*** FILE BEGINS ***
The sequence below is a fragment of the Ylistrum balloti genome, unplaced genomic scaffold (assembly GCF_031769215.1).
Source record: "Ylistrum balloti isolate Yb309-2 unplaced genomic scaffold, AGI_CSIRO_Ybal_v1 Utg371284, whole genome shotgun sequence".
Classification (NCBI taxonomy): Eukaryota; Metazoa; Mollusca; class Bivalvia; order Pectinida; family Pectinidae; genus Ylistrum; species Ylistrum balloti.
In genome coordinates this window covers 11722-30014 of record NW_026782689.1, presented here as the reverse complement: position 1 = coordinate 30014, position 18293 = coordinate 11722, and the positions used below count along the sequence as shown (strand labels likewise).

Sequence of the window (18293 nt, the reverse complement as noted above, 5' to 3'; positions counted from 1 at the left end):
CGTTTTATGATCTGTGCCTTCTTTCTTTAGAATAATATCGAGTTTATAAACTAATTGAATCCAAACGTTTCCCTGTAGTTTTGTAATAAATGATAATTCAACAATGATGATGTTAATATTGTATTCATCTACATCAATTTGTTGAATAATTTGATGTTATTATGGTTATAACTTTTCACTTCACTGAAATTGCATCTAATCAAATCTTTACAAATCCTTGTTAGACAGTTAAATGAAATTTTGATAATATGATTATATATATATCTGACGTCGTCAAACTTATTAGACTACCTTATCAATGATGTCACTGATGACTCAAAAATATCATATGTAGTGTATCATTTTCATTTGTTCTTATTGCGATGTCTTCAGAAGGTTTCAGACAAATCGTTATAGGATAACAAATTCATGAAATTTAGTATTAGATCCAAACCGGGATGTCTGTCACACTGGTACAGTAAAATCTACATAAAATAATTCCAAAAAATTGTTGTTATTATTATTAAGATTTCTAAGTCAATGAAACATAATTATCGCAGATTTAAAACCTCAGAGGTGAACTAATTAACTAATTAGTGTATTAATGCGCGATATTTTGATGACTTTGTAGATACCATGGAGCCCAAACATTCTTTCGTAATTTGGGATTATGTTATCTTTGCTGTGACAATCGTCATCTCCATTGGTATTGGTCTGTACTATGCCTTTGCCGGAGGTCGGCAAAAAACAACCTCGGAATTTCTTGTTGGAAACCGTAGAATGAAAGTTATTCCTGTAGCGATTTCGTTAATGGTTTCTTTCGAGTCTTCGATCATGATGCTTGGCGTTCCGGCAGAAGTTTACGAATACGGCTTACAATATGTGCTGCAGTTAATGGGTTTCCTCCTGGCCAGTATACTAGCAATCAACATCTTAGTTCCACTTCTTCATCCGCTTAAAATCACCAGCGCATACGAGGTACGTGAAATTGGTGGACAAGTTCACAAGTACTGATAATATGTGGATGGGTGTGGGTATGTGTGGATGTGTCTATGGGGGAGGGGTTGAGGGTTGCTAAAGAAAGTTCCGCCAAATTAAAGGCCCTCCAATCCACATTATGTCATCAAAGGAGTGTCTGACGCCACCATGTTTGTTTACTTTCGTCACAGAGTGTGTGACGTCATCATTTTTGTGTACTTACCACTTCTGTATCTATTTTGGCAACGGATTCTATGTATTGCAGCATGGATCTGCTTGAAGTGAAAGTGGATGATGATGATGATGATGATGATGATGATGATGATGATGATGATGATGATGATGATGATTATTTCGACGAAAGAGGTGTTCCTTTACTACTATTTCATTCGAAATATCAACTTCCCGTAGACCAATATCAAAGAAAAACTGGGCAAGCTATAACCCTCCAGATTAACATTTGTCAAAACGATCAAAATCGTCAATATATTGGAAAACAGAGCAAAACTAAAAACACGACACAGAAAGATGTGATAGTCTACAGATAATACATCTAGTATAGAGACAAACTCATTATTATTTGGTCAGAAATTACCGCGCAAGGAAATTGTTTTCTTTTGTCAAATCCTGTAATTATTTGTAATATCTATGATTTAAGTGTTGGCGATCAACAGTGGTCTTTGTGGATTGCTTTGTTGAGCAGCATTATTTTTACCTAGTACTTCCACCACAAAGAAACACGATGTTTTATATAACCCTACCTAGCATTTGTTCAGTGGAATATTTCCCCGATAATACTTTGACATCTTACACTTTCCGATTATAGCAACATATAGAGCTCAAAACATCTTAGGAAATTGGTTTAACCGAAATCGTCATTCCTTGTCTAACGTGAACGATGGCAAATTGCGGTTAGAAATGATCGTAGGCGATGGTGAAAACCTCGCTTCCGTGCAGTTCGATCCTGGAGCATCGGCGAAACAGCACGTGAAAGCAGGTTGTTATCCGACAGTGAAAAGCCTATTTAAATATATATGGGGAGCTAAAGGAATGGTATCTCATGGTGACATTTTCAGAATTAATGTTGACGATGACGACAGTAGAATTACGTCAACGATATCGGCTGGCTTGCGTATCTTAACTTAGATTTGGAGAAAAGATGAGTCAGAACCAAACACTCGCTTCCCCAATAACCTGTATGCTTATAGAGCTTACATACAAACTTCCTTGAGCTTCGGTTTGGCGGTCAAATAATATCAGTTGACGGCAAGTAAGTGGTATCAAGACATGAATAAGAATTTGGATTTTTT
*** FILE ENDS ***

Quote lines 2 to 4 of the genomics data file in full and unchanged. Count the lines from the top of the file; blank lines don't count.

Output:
Source record: "Ylistrum balloti isolate Yb309-2 unplaced genomic scaffold, AGI_CSIRO_Ybal_v1 Utg371284, whole genome shotgun sequence".
Classification (NCBI taxonomy): Eukaryota; Metazoa; Mollusca; class Bivalvia; order Pectinida; family Pectinidae; genus Ylistrum; species Ylistrum balloti.
In genome coordinates this window covers 11722-30014 of record NW_026782689.1, presented here as the reverse complement: position 1 = coordinate 30014, position 18293 = coordinate 11722, and the positions used below count along the sequence as shown (strand labels likewise).